Manufacturing gets less bad across Europe

Indicators show slowing rate of decline in industry.

Some surprisingly decent manufacturing data has been release this morning, for both the UK and Europe. The purchasing managers' indices (PMIs) for May, which survey a cross-section of companies on their business in the sector to provide an indication of activity in the sector, showed improvement in Spain, Italy and France, as well as in the Eurozone as a whole.

A value of below 50 indicates contraction in the sector, while a value of above 50 indicates expansion; the magnitude of the difference reflects the speed of the change. So a rise from 45 to 48, for instance, would represent a sector still contracting, but doing so slower than it had been before.

In the UK, the sector looks to be growing at the faster rate for 14 months, with a value of 51.3. The both exports and domestic orders contributed, although the latter was the main driver.

UK manufacturing PMI

In Spain, the PMI hit a two-year high, of 48.1; in Italy, it hit a four-month high of 47.3; and in France, it reached a 13-month high of 46.4. All of those values still represent contraction, but contraction at a slower rate than there has been for a while. Combined with the secular trend against manufacturing, that's nothing to be sniffed at.

In the Eurozone overall, the PMI is at its highest for 15 months, although only just. It's still not good news, as such – not a single nation covered is actually growing – but it's still hopeful:

The German PMI signalled the slowest rate of contraction overall and moved close to the stabilisation level as output and new orders both rose for the first time in three months. Downturns in the Netherlands and Austria were also only moderate.

Photograph: Getty Images

Alex Hern is a technology reporter for the Guardian. He was formerly staff writer at the New Statesman. You should follow Alex on Twitter.

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For a mayor who will help make Londoners healthier, vote for Tessa Jowell

The surgeon, former Labour health minister and chairman of the London Health Commission, Ara Darzi, backs Tessa Jowell to be Labour's candidate for London mayor.

London’s mayor matters. As the world’s preeminent city, London possesses an enormous wealth of assets: energetic and enterprising people, successful businesses, a strong public sector, good infrastructure and more parks and green spaces than any other capital city.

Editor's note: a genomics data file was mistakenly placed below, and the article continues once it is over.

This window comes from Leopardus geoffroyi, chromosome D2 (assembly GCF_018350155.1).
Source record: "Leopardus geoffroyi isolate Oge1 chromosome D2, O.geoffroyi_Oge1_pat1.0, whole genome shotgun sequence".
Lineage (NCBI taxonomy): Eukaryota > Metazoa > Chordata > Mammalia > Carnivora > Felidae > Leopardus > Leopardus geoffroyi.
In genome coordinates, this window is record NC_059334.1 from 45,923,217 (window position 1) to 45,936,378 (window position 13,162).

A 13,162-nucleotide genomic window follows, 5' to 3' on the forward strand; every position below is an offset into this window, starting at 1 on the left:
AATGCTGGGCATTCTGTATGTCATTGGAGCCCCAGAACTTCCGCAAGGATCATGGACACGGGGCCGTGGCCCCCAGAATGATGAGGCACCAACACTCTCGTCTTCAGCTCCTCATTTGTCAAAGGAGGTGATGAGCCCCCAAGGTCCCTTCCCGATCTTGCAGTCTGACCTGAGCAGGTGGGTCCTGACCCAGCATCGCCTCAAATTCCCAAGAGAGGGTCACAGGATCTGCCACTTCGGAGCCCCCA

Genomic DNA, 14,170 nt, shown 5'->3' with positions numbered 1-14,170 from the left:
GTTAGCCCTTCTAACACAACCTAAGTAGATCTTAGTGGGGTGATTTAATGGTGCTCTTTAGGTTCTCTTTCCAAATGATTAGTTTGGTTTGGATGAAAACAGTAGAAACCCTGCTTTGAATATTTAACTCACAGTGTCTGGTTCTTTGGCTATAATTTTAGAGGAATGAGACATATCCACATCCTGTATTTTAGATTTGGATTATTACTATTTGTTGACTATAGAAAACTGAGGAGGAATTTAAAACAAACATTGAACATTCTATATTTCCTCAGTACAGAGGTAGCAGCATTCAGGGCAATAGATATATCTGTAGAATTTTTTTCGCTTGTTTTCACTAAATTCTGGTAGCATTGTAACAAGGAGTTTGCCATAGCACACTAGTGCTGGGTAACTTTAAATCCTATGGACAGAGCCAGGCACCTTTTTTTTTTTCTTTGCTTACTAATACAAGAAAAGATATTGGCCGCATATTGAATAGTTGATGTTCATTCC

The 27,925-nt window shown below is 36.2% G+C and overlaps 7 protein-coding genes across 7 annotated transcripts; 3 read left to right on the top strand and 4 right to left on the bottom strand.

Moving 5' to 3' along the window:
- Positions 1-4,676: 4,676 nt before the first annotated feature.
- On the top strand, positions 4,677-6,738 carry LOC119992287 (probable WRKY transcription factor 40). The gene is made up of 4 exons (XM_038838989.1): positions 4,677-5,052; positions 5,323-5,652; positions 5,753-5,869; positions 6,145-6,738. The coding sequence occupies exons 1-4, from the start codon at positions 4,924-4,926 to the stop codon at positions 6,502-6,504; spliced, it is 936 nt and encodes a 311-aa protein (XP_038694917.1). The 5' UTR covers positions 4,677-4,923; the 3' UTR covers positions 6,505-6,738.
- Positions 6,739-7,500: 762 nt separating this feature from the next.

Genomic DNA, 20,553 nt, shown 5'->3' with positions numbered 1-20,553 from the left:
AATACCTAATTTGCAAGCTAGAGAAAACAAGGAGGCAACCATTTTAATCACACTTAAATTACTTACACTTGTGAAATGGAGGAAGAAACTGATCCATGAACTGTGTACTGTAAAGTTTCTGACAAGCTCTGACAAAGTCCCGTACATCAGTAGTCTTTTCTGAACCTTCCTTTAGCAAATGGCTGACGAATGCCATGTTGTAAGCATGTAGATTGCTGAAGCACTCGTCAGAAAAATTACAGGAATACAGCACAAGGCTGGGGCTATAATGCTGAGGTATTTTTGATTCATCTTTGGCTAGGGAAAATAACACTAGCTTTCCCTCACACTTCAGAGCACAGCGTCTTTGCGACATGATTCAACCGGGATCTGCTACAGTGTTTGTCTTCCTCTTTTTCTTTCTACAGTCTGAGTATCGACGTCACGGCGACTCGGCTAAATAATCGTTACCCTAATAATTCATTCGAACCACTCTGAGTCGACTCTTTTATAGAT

Yet these aren’t put to work to promote the health of Londoners. Indeed, quite the opposite: right now, London faces a public health emergency.

More than a million Londoners still smoke tobacco, with 67 children lighting up for the first time every day. London’s air quality is silently killing us. We have the dirtiest air in Europe, causing more than 4,000 premature deaths every year.

Nearly four million Londoners are obese or overweight – and just 13% of us walk or cycle to school or work, despite half of us living close enough to do so. All Londoners should be ashamed that we have the highest rate of childhood obesity of any major global city.

It’s often been said that we don’t value our health until we lose it. As a cancer surgeon, I am certain that is true. And I know that London can do better. 

For that reason, twice in the past decade, I’ve led movements of Londoners working together to improve health and to improve the NHS. Healthcare for London gave our prescription for a better NHS in the capital. And Better Health for London showed how Londoners could be helped to better health, as well as better healthcare.

In my time championing health in London, I’ve never met a politician more committed to doing the right thing for Londoners’ health than Tessa Jowell. That’s why I’m backing her as Labour’s choice for mayor. We need a mayor who will deliver real change, and Tessa will be that mayor.  

When she invited me to discuss Better Health for London, she had the courage to commit to doing what is right, no matter how hard the politics. Above all, she wanted to know how many lives would be saved or improved, and what she could do to help.

In Tessa, I see extraordinary passion, boundless energy and unwavering determination to help others.

For all Londoners, the healthiest choice isn’t always easy and isn’t always obvious. Every day, we make hundreds of choices that affect our health – how we get to and from school or work, what we choose to eat, how we spend our free time.

As mayor, Tessa Jowell will help Londoners by making each of those individual decisions that bit easier. And in that difference is everything: making small changes individually will make a huge difference collectively.  

Tessa is committed to helping London’s children in their early years – just as she did in government by delivering Sure Start. Tessa will tackle London’s childhood obesity epidemic by getting children moving just as she did with the Olympics. Tessa will make London a walking city – helping all of us to healthier lifestyles.

And yes, she’s got the guts to make our parks and public places smoke free, helping adults to choose to stop smoking and preventing children from starting.   

The real test of leadership is not to dream up great ideas or make grand speeches. It is to build coalitions to make change happen. It is to deliver real improvements to daily life. Only Tessa has the track record of delivery – from the Olympics to Sure Start.   

Like many in our capital, I am a Londoner by choice. I am here because I believe that London is the greatest city in the world – and is bursting with potential to be even greater.

The Labour party now has a crucial choice to make. London needs Labour to choose Tessa, to give Londoners the chance to choose better health.